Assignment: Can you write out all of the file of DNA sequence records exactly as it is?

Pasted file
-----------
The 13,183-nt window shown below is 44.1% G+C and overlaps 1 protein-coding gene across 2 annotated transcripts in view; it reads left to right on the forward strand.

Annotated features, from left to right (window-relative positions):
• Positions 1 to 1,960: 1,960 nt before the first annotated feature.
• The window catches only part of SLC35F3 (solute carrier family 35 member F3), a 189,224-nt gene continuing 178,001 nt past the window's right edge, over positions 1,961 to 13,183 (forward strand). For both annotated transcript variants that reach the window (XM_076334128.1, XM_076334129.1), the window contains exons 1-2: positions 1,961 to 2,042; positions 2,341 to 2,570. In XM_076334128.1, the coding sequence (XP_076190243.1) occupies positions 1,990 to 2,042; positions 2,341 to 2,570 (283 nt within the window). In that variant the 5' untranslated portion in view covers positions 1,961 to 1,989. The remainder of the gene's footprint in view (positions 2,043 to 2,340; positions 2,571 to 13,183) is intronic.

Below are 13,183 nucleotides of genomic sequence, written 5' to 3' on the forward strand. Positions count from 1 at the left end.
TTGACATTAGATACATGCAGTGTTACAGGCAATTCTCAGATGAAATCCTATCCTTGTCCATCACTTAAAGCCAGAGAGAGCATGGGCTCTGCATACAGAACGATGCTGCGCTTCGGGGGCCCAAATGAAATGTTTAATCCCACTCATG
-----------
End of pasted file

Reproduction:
The 13,183-nt window shown below is 44.1% G+C and overlaps 1 protein-coding gene across 2 annotated transcripts in view; it reads left to right on the forward strand.

Annotated features, from left to right (window-relative positions):
• Positions 1 to 1,960: 1,960 nt before the first annotated feature.
• The window catches only part of SLC35F3 (solute carrier family 35 member F3), a 189,224-nt gene continuing 178,001 nt past the window's right edge, over positions 1,961 to 13,183 (forward strand). For both annotated transcript variants that reach the window (XM_076334128.1, XM_076334129.1), the window contains exons 1-2: positions 1,961 to 2,042; positions 2,341 to 2,570. In XM_076334128.1, the coding sequence (XP_076190243.1) occupies positions 1,990 to 2,042; positions 2,341 to 2,570 (283 nt within the window). In that variant the 5' untranslated portion in view covers positions 1,961 to 1,989. The remainder of the gene's footprint in view (positions 2,043 to 2,340; positions 2,571 to 13,183) is intronic.

Below are 13,183 nucleotides of genomic sequence, written 5' to 3' on the forward strand. Positions count from 1 at the left end.
TTGACATTAGATACATGCAGTGTTACAGGCAATTCTCAGATGAAATCCTATCCTTGTCCATCACTTAAAGCCAGAGAGAGCATGGGCTCTGCATACAGAACGATGCTGCGCTTCGGGGGCCCAAATGAAATGTTTAATCCCACTCATG